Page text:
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North Carolina Gov. Pat McCrory, in an interview aired yesterday on a Charlotte radio station, downplayed cuts to unemployment benefits caused by made this year to the state’ s unemployment insurance system.

“We didn’t take away unemployment benefits,” McCrory said on WFAE’s “Charlotte Talks” program in response to a question about cuts to the unemployment insurance system. “We didn’t extend them. We were following the existing policy.”

Audio clip from WFAE in Charlotte

The state, through legislation signed into law in February by McCrory, did cut both the length of time a person can collect unemployment (reduced from six months to a sliding scale of 12 to 20 weeks) and also cut the maximum weekly benefit from $535 to $350 a week.  The cuts were part of an extensive plan to repay more than $2.6 billion the state unemployment insurance system borrowed during the height of the recession.

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What a difference a year makes. Three-hundred and sixty days ago, the Charlotte Observer endorsed former Charlotte mayor Pat McCrory for Governor. Today, calling it a “political stunt,” the paper rightfully blasted McCrory’s latest disingenuous move related to the federal shutdown and its impact on poor people:

“The photo op came off just so, and the headlines around the state were precisely what Gov. Pat McCrory intended: “McCrory announces aid for food banks struggling with shutdown.”

That was only part of the story, though, and not the largest part. In fact, food banks across North Carolina – and the hungry people they serve – have been struggling more because of the state’s actions and inaction than because of the partial government shutdown.

McCrory held a press conference Monday at Charlotte’s Second Harvest Food Bank. He announced that he was speeding up $750,000 that the food banks had coming to them, and he said the state Department of Justice would provide an additional $2 million on top of the $3 million the food banks were already supposed to receive.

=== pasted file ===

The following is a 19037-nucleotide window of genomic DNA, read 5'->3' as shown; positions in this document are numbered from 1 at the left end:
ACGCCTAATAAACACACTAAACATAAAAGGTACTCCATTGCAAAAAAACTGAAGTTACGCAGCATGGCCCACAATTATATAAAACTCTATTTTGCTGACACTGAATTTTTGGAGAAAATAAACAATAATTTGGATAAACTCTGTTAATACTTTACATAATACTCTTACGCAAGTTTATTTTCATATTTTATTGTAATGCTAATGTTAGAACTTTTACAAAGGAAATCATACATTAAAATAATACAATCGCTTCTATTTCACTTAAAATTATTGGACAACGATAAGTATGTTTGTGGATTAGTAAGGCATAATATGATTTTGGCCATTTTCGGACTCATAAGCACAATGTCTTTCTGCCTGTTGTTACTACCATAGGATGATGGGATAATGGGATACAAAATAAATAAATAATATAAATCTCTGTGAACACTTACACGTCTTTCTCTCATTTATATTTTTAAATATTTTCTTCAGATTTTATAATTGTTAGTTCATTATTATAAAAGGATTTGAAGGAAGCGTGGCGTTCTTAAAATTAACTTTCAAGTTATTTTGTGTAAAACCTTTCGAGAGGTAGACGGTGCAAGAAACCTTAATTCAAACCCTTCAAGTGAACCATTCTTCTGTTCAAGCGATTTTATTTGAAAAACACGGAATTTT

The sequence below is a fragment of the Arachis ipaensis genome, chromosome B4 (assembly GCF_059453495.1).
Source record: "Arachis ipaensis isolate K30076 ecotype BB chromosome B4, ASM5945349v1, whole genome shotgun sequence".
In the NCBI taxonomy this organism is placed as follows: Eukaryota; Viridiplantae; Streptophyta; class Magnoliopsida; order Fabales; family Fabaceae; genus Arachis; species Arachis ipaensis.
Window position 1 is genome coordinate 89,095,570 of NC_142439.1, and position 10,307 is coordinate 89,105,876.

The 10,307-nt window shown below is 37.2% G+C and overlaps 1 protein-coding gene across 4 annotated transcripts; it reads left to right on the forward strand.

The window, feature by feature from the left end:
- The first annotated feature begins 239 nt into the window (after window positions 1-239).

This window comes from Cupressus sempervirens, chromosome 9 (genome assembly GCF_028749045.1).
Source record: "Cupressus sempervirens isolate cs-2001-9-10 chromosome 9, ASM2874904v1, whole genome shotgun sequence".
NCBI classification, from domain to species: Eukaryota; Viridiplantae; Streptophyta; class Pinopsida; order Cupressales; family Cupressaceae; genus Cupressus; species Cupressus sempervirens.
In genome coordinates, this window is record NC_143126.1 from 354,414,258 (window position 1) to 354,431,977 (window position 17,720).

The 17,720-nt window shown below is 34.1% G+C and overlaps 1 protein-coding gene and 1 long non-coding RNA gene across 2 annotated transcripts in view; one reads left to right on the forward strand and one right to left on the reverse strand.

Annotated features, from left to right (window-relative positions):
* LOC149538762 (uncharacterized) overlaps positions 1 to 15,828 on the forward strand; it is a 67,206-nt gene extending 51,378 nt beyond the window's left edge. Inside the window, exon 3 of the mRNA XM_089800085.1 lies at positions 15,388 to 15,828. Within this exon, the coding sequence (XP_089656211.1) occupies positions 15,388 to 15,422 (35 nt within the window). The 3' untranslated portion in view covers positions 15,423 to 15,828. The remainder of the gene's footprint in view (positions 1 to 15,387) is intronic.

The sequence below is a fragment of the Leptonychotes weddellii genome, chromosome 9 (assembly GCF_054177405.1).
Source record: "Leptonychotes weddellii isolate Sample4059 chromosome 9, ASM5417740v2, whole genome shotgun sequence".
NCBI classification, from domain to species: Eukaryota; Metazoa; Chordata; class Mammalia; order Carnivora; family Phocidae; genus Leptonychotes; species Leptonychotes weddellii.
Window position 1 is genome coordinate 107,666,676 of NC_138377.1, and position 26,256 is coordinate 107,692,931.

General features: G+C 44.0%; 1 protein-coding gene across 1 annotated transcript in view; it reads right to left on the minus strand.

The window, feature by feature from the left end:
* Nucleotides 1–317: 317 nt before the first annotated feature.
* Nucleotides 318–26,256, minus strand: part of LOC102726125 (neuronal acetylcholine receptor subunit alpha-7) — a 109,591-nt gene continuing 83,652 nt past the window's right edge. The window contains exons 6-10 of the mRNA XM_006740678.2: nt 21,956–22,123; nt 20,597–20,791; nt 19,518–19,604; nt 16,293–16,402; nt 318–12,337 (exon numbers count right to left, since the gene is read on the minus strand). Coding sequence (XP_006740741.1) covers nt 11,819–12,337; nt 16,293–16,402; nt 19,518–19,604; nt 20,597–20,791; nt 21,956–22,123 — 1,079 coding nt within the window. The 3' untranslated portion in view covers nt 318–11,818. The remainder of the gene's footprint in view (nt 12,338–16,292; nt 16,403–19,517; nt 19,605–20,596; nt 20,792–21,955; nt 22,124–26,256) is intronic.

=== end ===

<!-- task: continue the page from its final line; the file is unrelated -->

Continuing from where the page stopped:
‘Federal services are not political chess pieces,’ McCrory said in a prepared statement. ‘Real people are being impacted in very real ways. The political brinkmanship must end.’

He said this at the very moment he was moving political chess pieces and having a real impact on real people with his political brinkmanship….”

Read the entire editorial by clicking here.

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Julius ChambersThe tributes to civil rights hero Julius Chambers (whose funeral will take place tomorrow in Charlotte) have been pouring in from many places. Click here to read Monday’s Charlotte Observer editorial.

Another one worth your time is this one by veteran Raleigh journalist and commentator Barlow Herget:

Julius Chambers passing by

There’s a scene in the classic movie, “To Kill a Mockingbird” where the black Reverend Sykes is sitting in the segregated balcony of the courthouse at the end of the trial.

When Atticus Finch is leaving the courtroom, Mr. Sykes rises as do all the blacks.  He tells Finch’s tomboy daughter Scout who is sitting with the minister to stand.  She asks, “Why?”

“Because your father’s passing by,” replies Reverend Sykes.

All North Carolina should rise at the “passing” of Julius Chambers. Read More

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Assuming North Carolina doesn’t have a hurricane of its own to contend with, the Democratic Party will gather in Charlotte for four full days next week to renominate President Obama.

In anticipation, Andria Krewson of the Chalotte Chapter of the Society of Professional Journalists has prepared a list of resources for journalists which you can read by clicking here.

The ACLU of North Carolina has also prepared a “Know your rights at the DNC” video for journalists, demonstrators and others in attendance. Click here for more information.

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This is from yesterday’s Charlotte Observer story on Saturday night’s Human Rights Campaign fundraiser in Charlotte:

“Charlotte Mayor Anthony Foxx personally welcomed those at the gala – a sign that things have changed since 2005, when then-Mayor Pat McCrory, a Republican, refused to issue a welcoming letter for the gala in Charlotte that year.

During his remarks Saturday, Foxx also spoke out against the proposed constitutional amendment reaffirming North Carolina’s ban – already in state law – of same-sex marriage. Read More